Monday, June 17, 2013

The Night Circus


Recently I had the good fortune to read 4 great books in a row:

The Night Circus, by Erin Morgenstern

Up and Down, by Terry Fallis

The 100-Year-Old Man Who Climbed Out The Window and Disappeared, by Jonas Jonasson

The Mistress of Nothing, Kate Pullinger

What a treat they were! The kind of books where you can’t turn the pages fast enough, yet you don’t want the book to end. Here’s a run-down.


The Night Circus
The Night Circus or Le Cirque des RĂªves is a magical mysterious place, set in the turn of the 19th Century, that appears suddenly where there was previously only an empty field. It opens at nightfall and closes at dawn. Visitors to the circus and the reader, too, are treated to a sensory feast. Black and white tents, housing different “acts”, a cloud maze in one, an ice garden in another, a tent of mirrors, an illusionist, a contortionist, and new things appearing all the time. Aromas of chocolate, caramel and mulled apple cider abound.  
Under the smoke and mirrors, however, is a puzzle: 2 young illusionists, Celia and Marco, since childhood, have been committed by their handlers to a fierce competition in which there can be only one winner. We don’t know why and neither do the young pawns. Celia and Marco prefer to collaborate and as they grow up, they fall in love. Illusions and magic become even more fantastical and the very structure of the circus becomes compromised. Disaster looms.
This wonderful fantasy carried me right away every time I picked it up. Morgenstern’s descriptions are exquisitely intricate. The magic was so inventive, I wanted to visit the circus myself. The puzzle lurks in the background, and while the action occurs in the present, we are also invited to view the past. 
When I looked at reviews for this book I found many readers disliked it intensely while others loved it like I did. I wonder what you will think of it?

Up And Down
Terry Fallis’s first two books, humorous takes on Canadian politics had me grabbing my sides and laughing out loud, so I was looking forward to reading this third novel, in which he takes on the public relations world. NASA is trying to boost public interest in the space program and our hero comes up with the idea of a lottery to send one American and one Canadian ordinary citizen (providing they can get through the training) into space.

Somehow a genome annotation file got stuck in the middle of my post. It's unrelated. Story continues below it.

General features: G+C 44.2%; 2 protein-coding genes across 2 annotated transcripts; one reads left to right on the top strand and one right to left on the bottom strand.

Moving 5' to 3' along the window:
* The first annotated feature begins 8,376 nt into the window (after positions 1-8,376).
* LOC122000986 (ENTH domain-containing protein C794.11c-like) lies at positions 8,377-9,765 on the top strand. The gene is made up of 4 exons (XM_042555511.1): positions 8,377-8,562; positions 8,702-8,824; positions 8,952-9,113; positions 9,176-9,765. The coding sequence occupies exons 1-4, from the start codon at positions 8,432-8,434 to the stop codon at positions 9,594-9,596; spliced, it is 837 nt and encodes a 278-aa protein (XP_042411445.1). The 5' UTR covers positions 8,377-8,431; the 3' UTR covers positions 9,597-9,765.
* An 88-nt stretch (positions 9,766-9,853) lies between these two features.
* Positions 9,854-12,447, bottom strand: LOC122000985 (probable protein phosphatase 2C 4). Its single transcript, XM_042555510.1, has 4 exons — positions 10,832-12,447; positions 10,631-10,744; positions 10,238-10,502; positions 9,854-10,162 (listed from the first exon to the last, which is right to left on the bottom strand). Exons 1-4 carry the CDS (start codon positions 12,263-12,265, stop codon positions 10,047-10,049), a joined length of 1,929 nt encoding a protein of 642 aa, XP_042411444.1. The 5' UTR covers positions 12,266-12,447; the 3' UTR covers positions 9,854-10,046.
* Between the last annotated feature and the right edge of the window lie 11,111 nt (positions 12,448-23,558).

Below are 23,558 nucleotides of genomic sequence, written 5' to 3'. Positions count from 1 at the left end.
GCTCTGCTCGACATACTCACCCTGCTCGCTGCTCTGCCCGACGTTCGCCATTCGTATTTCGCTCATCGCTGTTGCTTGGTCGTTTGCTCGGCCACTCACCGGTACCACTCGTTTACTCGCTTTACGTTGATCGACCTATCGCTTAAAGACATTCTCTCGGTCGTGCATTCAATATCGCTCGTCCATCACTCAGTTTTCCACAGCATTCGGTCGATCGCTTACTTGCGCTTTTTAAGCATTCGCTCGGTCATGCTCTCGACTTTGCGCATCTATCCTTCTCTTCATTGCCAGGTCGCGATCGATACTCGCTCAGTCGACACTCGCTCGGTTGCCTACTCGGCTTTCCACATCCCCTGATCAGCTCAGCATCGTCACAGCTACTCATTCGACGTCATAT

When the Canadian winner turns out to be a 70ish lesbian bush pilot from northern BC, the fun begins. 
Up and Down is a witty, light-hearted read. I enjoyed it immensely and heartily recommend it.

The 100-Year-Old Man Who Climbed Out The Window And Disappeared
Okay, this book grabs you right away with a title like that. Allan Karlsson is not your average 100 year old man and he decides moments before his 100th birthday celebration at the retirement home that he’s had enough of this repressive lifestyle and he makes a run for it. At the bus station he takes a suitcase, not his own, onto the first bus that arrives and the craziness that follows springs from that split second decision. Interspersed with modern day calamities we are brought up to date on Allan’s incredible Forrest Gump-like life, an entertaining way to revisit the history of the last 100 years.

To top it off, who doesn't love an elephant as part of the cast?


"The 100-Year-Old Man..." was a hit when first published in Swedish and continued as a comedic smash when translated into English.
The Mistress of Nothing



The Mistress of Nothing is a more serious read than the three books above.  Set in Victorian times, it is based on the life of Lady Duff-Gordon and Sally Naldrett, her lady’s maid. Lady Duff-Gordon, with a devastating and difficult case of TB makes the life-changing decision leave her husband and children behind in England to travel with Sally to Egypt in order to live in a more temperate climate than smog-filled London. She lasts 7 years there and in that time both of the women find their lives transformed in ways they never could have foreseen.  
This novel won the Governor-General’s Award for English fiction in 2009. The story is told in Sally’s voice and is mainly about her interaction with the dragoman, Omar and her subsequent pregnancy. Kate Pullinger successfully conveys the sense of adventure that the women experienced initially, but times were different then and life was difficult, especially for women with no male companions. Choices made early-on lead to fewer choices available when the going gets rough.
What we the readers have is the chance to think about the different characters in the light of the challenges that they faced.